Prior to decontamination of the plant, more than 100,000 metric tons of radioactive water held in the basement must be removed and filtered. A recently installed filtration system has been shut down multiple times due to mechanical problems. TEPCO is also concerned that salt water used for emergency cooling will accelerate corrosion within the plant.

Human Health Impacts

No radiation-linked deaths have been reported but 21 plant workers have been affected by minor radiation sickness, according to Japanese officials. Approximately 85,000 residents within a 30 kilometer (18.6 mile) radius remain in shelters. Several districts, some as far as 37 miles from the facility, are also evacuated due to elevated radiation levels, according to a June 30 Agence France Press article. The U.S. government urged American residents within 50 miles to evacuate. Since the disaster, Japan raised the legal exposure limit for people, including children, from one to 20 millisieverts (mSv) per year – matching the safety standard for nuclear industry workers in many countries. Millisieverts are a measure of radiation absorption into the body per hour of exposure; a typical Chest X-ray is approximately 0.1 mSv.

The Fukushima Prefecture government has begun a 30 year effort to monitor the health of residents exposed to radiation. Initial results showed radioactive cesium and iodine in the urine of 15 residents in two locations affected by fallout from the damaged nuclear plant, 35 to 40 kilometres away. According to the Japan Times, samples taken from the same 15 people at the beginning and end of May showed that their cumulative individual exposure is approaching the maximum annual allowable dose of 20 millisieverts. "It will be difficult for people to continue living in these areas," said Nanao Kamada, head of the investigation team.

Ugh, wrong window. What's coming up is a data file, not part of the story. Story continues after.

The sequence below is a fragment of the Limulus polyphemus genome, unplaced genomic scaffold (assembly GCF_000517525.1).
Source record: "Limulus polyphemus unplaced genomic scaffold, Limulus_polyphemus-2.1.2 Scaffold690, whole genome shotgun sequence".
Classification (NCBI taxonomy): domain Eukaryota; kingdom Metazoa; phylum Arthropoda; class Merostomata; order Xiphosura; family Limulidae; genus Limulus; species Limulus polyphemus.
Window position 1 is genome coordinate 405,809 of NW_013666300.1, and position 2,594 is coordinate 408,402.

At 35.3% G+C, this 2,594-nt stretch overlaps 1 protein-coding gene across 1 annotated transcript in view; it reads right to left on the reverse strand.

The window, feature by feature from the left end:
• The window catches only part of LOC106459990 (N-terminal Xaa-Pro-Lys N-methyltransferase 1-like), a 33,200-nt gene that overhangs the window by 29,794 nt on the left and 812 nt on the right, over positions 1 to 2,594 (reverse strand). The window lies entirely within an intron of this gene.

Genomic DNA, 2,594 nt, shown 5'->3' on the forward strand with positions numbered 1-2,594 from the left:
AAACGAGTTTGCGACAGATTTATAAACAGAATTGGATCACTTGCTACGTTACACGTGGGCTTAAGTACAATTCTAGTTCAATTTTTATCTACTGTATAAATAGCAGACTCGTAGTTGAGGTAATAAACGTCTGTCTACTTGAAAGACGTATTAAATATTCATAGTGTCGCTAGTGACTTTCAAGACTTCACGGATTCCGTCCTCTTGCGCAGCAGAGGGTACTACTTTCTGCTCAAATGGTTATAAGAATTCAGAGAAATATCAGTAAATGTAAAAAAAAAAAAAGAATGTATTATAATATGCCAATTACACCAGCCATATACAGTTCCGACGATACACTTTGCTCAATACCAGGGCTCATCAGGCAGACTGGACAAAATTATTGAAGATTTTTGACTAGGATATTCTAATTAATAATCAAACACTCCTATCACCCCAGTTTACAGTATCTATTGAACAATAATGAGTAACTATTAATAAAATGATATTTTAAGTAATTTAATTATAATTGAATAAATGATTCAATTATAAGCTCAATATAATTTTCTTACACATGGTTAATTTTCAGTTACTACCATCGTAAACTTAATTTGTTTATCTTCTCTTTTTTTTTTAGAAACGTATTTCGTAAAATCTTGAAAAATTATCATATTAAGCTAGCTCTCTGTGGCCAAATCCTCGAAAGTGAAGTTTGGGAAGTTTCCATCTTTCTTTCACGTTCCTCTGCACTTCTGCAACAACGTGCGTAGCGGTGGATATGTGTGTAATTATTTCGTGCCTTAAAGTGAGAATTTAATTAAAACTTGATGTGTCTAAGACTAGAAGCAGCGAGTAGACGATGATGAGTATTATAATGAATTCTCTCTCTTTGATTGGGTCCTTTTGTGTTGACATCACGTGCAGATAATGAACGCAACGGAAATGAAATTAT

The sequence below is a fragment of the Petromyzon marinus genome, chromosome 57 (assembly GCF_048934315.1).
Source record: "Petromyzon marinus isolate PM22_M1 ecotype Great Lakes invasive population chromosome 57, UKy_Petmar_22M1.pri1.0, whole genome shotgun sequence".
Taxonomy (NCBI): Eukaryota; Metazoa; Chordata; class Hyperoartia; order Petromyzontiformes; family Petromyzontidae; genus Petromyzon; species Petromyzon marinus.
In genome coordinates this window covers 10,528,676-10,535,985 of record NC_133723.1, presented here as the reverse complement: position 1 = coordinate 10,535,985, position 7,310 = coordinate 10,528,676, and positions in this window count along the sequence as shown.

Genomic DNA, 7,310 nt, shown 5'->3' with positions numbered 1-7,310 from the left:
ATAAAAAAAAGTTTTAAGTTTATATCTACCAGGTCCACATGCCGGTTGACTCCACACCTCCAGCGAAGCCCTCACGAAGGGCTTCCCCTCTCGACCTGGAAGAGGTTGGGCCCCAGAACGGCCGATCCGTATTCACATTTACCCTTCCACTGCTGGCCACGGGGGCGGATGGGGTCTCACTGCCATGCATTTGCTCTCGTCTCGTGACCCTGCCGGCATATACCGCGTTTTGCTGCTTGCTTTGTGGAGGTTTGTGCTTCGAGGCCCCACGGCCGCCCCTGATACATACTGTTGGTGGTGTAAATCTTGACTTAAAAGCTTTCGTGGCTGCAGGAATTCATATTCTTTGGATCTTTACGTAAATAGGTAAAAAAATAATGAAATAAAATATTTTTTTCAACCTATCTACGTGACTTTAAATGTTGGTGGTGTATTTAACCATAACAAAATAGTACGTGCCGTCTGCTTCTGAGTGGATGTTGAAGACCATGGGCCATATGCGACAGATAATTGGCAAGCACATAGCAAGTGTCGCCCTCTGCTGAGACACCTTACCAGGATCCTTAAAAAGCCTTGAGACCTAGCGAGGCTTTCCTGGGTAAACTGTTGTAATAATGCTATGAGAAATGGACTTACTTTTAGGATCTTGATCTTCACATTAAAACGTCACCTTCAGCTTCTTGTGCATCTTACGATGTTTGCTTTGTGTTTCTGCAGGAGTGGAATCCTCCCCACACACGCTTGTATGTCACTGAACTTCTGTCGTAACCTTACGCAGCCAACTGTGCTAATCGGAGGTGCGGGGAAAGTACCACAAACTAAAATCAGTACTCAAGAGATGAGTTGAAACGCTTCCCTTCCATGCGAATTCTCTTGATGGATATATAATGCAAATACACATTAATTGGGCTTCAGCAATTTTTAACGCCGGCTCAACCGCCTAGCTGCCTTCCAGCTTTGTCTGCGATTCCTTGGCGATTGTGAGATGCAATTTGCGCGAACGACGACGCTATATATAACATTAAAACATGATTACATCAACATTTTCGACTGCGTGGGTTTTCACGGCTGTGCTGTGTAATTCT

Around 45 percent of children in Fukushima Prefecture surveyed by the local and central governments in late March experienced thyroid exposure to radiation. Yet in all cases, exposure occurred in trace amounts that did not warrant further examination, officials of the Nuclear Safety Commission said in late June. Authorities have removed top soil from school yards, washed down the walls of school buildings and cleared mud from gutters to protect children from radiation exposure. In Fukushima City, 45 miles from the plant, abnormal radiation levels prompted officials to issue school children dosimeters to monitor radiation levels.

According to the World Health Organization, some agricultural products and seafood in the direct vicinity of Fukushima have been contaminated at levels above the regulatory limits set by the Japanese Government, and control measures are in place to prevent their distribution.

The Future of TEPCO

TEPCO is facing financial challenges in the face of demands for unlimited compensation. The government has proposed a plan to pay claims but the prospect of passing the parliament is unclear. TEPCO’s stock price has dropped almost 90 percent, and on June 20, Moody’s cut its bond rating to junk status. This followed a similar downgrade by Standard & Poor’s in May. The Japanese government has drafted plans to break up the Tokyo power monopoly and nationalize its nuclear operations, according to Reuters.